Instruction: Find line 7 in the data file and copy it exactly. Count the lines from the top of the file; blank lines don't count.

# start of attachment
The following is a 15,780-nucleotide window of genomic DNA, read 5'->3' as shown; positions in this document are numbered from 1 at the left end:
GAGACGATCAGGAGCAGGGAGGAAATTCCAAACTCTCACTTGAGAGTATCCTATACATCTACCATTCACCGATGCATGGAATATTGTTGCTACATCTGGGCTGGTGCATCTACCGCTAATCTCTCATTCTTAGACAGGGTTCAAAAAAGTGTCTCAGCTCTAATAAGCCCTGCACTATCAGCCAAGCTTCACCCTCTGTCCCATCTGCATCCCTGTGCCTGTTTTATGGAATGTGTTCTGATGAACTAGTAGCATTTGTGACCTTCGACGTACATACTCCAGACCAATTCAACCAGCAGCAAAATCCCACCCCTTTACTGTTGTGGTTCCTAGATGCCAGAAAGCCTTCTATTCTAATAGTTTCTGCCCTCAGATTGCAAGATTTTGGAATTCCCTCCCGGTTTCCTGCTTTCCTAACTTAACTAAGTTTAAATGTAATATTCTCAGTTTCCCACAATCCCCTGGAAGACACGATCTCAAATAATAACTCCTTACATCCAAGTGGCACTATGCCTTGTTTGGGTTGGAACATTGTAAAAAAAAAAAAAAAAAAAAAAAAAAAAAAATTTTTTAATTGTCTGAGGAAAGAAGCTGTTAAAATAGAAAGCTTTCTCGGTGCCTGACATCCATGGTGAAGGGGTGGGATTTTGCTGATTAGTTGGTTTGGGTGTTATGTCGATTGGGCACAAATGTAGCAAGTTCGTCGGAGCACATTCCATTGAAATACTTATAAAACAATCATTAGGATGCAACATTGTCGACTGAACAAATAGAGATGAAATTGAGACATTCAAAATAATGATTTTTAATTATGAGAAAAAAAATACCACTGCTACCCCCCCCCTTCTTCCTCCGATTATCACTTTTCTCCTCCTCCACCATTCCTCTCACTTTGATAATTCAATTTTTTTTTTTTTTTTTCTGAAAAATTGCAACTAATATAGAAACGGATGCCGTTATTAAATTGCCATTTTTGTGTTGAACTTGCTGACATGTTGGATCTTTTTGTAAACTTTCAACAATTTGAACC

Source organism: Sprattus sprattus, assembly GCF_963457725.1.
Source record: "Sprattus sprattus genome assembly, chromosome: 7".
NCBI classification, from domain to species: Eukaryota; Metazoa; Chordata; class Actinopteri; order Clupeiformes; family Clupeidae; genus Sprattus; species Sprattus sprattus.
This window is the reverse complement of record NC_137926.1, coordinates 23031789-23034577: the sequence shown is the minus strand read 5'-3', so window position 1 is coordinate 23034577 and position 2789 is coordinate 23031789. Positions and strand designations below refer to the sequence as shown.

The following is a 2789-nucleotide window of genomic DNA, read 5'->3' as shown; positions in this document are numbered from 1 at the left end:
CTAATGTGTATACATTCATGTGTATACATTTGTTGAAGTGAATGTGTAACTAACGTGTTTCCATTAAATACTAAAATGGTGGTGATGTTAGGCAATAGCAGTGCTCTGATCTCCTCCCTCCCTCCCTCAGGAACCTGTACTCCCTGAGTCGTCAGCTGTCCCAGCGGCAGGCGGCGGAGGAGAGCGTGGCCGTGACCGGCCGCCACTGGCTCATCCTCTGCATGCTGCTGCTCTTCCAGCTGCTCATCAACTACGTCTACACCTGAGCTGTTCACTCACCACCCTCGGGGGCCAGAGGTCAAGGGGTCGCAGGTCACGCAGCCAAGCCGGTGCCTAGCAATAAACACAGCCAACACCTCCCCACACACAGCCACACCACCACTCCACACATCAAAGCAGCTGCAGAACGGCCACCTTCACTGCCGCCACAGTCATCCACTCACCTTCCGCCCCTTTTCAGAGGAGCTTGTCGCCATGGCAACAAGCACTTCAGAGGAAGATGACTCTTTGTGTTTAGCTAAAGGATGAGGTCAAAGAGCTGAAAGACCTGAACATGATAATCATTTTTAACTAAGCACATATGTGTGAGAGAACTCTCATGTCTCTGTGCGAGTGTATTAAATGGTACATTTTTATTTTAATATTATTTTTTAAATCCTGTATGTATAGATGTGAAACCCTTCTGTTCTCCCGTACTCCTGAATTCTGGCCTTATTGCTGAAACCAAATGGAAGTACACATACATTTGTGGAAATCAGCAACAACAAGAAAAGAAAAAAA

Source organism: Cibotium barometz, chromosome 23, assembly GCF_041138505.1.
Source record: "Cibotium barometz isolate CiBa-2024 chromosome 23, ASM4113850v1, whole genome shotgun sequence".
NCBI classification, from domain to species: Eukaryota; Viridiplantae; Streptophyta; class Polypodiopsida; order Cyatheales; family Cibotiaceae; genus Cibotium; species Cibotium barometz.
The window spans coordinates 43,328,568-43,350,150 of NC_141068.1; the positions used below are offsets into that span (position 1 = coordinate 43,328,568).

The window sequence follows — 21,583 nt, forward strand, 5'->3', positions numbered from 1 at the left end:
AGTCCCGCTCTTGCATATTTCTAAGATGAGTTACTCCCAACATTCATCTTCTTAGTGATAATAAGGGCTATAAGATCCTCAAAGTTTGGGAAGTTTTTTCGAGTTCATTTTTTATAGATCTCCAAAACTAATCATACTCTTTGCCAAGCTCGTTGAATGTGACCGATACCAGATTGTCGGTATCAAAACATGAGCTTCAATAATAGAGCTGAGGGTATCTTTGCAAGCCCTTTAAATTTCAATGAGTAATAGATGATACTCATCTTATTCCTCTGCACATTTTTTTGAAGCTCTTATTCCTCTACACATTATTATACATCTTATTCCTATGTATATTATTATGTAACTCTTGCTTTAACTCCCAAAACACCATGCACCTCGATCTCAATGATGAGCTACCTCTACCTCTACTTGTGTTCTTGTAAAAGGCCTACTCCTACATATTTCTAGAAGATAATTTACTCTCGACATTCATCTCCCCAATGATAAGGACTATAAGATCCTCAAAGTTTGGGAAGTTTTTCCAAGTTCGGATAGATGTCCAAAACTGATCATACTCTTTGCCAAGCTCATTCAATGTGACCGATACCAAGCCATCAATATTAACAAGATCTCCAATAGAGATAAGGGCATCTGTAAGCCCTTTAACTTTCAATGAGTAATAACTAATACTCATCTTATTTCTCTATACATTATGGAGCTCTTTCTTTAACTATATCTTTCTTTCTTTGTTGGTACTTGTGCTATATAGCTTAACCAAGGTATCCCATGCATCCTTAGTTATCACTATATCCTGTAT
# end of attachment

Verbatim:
The following is a 2789-nucleotide window of genomic DNA, read 5'->3' as shown; positions in this document are numbered from 1 at the left end: